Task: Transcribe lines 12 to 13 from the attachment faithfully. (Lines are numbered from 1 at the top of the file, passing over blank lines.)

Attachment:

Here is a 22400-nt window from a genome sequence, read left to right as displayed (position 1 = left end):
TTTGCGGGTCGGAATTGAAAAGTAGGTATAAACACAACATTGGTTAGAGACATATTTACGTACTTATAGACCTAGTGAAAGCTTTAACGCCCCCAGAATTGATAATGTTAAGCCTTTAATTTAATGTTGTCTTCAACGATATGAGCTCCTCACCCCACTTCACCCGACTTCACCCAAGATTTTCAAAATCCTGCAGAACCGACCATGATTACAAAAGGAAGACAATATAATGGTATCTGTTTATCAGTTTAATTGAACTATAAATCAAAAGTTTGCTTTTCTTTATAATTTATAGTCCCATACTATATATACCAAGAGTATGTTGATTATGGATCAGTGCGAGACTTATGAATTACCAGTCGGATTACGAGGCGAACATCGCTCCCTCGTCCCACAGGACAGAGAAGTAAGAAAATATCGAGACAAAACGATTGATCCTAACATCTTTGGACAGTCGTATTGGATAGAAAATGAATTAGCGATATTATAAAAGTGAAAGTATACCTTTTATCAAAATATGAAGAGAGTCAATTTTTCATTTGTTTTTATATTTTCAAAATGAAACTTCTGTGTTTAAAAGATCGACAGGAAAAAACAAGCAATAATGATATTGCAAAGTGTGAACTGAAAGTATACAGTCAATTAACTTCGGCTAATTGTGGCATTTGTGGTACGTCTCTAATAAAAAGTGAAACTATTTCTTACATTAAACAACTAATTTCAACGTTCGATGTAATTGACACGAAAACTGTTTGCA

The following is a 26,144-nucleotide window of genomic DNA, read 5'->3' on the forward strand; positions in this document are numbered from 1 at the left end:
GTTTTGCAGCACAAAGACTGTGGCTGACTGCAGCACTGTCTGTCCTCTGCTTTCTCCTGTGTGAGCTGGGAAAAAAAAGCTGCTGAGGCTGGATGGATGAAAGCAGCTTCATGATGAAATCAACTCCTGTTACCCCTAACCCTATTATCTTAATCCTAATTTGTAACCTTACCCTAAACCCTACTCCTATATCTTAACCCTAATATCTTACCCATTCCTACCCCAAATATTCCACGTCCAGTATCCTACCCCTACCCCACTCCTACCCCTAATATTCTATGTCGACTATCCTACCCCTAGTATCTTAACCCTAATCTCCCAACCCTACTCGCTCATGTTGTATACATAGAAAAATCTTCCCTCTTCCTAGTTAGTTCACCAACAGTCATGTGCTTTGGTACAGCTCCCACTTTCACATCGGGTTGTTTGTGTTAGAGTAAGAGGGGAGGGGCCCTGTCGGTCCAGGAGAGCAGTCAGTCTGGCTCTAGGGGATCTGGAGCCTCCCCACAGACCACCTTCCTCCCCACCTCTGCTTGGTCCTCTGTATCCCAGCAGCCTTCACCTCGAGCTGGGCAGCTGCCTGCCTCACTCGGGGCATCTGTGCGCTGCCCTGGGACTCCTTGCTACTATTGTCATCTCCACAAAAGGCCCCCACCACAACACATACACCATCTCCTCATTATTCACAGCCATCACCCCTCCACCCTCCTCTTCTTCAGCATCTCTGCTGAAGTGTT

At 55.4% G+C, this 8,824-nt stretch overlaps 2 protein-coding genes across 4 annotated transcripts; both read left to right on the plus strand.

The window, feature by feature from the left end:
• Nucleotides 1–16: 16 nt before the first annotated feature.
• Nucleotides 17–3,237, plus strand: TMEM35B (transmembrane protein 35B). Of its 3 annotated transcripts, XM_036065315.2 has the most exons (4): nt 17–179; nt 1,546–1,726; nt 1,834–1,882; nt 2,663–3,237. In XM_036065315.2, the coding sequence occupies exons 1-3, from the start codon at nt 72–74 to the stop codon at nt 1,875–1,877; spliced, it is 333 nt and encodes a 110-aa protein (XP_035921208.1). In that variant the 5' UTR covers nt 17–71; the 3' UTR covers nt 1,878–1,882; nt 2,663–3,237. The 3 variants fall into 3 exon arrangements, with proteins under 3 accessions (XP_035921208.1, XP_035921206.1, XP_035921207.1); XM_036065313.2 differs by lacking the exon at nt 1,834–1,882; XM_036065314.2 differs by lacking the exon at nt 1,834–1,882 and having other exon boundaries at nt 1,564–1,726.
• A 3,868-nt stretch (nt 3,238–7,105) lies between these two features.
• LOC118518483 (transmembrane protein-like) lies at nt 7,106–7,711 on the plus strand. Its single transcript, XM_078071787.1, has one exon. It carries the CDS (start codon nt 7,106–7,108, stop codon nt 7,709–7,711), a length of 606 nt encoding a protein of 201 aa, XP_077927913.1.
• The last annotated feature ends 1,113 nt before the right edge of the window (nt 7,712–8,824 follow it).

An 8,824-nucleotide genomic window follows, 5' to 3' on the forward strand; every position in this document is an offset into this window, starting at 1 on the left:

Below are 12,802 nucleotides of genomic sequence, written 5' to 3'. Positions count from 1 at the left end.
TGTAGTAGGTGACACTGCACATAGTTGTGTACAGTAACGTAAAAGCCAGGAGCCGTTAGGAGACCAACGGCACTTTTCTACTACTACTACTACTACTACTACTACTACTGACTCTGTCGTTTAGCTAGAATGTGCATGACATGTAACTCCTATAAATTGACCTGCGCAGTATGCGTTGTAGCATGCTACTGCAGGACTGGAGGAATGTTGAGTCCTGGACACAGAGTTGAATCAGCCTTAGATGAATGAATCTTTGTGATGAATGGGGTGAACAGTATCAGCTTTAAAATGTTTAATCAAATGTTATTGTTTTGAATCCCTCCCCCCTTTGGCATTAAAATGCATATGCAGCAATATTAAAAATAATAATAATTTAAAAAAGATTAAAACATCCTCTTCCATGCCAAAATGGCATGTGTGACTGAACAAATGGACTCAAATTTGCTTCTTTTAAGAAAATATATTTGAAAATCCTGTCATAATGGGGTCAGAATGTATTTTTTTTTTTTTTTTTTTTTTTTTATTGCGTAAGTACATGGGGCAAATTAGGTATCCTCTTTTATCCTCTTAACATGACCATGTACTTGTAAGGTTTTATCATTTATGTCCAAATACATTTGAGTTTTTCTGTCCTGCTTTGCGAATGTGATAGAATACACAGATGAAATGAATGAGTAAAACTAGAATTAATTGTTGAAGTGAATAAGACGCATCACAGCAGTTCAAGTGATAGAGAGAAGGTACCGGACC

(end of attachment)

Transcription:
An 8,824-nucleotide genomic window follows, 5' to 3' on the forward strand; every position in this document is an offset into this window, starting at 1 on the left:

Below are 12,802 nucleotides of genomic sequence, written 5' to 3'. Positions count from 1 at the left end.